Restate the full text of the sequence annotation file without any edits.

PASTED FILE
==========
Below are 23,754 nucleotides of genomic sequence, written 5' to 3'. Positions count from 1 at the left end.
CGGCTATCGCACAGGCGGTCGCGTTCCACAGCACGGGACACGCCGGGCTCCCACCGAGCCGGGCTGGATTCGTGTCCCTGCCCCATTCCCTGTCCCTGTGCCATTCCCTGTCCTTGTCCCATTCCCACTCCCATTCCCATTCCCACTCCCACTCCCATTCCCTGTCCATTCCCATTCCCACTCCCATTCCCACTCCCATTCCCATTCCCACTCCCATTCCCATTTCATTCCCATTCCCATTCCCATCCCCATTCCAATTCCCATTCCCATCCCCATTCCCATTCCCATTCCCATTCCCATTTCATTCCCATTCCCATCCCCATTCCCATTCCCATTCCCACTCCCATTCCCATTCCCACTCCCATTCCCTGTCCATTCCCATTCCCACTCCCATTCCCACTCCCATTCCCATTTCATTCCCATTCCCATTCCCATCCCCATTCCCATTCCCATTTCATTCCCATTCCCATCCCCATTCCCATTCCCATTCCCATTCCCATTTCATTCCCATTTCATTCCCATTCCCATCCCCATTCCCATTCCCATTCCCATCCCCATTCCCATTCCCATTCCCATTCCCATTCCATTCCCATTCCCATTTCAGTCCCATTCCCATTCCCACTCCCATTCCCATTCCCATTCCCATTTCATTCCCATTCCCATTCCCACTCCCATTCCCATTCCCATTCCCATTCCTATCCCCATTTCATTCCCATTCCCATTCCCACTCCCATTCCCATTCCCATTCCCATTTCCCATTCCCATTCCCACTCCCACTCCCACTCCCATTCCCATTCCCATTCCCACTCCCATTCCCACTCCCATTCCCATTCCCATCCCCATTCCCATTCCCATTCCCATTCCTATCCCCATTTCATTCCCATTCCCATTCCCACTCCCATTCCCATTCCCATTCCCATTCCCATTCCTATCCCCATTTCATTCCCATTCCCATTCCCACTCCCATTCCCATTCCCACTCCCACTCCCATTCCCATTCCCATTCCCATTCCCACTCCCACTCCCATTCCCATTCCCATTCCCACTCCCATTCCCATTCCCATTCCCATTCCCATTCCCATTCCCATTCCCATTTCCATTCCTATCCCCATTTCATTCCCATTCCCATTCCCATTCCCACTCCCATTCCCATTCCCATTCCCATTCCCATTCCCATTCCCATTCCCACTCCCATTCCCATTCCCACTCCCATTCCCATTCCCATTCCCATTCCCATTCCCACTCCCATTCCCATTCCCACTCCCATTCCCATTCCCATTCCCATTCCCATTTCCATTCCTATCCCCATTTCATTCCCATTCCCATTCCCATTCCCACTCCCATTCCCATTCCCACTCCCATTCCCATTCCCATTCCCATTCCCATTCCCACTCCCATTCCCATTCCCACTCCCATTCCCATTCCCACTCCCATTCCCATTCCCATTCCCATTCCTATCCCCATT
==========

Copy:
Below are 23,754 nucleotides of genomic sequence, written 5' to 3'. Positions count from 1 at the left end.
CGGCTATCGCACAGGCGGTCGCGTTCCACAGCACGGGACACGCCGGGCTCCCACCGAGCCGGGCTGGATTCGTGTCCCTGCCCCATTCCCTGTCCCTGTGCCATTCCCTGTCCTTGTCCCATTCCCACTCCCATTCCCATTCCCACTCCCACTCCCATTCCCTGTCCATTCCCATTCCCACTCCCATTCCCACTCCCATTCCCATTCCCACTCCCATTCCCATTTCATTCCCATTCCCATTCCCATCCCCATTCCAATTCCCATTCCCATCCCCATTCCCATTCCCATTCCCATTCCCATTTCATTCCCATTCCCATCCCCATTCCCATTCCCATTCCCACTCCCATTCCCATTCCCACTCCCATTCCCTGTCCATTCCCATTCCCACTCCCATTCCCACTCCCATTCCCATTTCATTCCCATTCCCATTCCCATCCCCATTCCCATTCCCATTTCATTCCCATTCCCATCCCCATTCCCATTCCCATTCCCATTCCCATTTCATTCCCATTTCATTCCCATTCCCATCCCCATTCCCATTCCCATTCCCATCCCCATTCCCATTCCCATTCCCATTCCCATTCCATTCCCATTCCCATTTCAGTCCCATTCCCATTCCCACTCCCATTCCCATTCCCATTCCCATTTCATTCCCATTCCCATTCCCACTCCCATTCCCATTCCCATTCCCATTCCTATCCCCATTTCATTCCCATTCCCATTCCCACTCCCATTCCCATTCCCATTCCCATTTCCCATTCCCATTCCCACTCCCACTCCCACTCCCATTCCCATTCCCATTCCCACTCCCATTCCCACTCCCATTCCCATTCCCATCCCCATTCCCATTCCCATTCCCATTCCTATCCCCATTTCATTCCCATTCCCATTCCCACTCCCATTCCCATTCCCATTCCCATTCCCATTCCTATCCCCATTTCATTCCCATTCCCATTCCCACTCCCATTCCCATTCCCACTCCCACTCCCATTCCCATTCCCATTCCCATTCCCACTCCCACTCCCATTCCCATTCCCATTCCCACTCCCATTCCCATTCCCATTCCCATTCCCATTCCCATTCCCATTCCCATTTCCATTCCTATCCCCATTTCATTCCCATTCCCATTCCCATTCCCACTCCCATTCCCATTCCCATTCCCATTCCCATTCCCATTCCCATTCCCACTCCCATTCCCATTCCCACTCCCATTCCCATTCCCATTCCCATTCCCATTCCCACTCCCATTCCCATTCCCACTCCCATTCCCATTCCCATTCCCATTCCCATTTCCATTCCTATCCCCATTTCATTCCCATTCCCATTCCCATTCCCACTCCCATTCCCATTCCCACTCCCATTCCCATTCCCATTCCCATTCCCATTCCCACTCCCATTCCCATTCCCACTCCCATTCCCATTCCCACTCCCATTCCCATTCCCATTCCCATTCCTATCCCCATT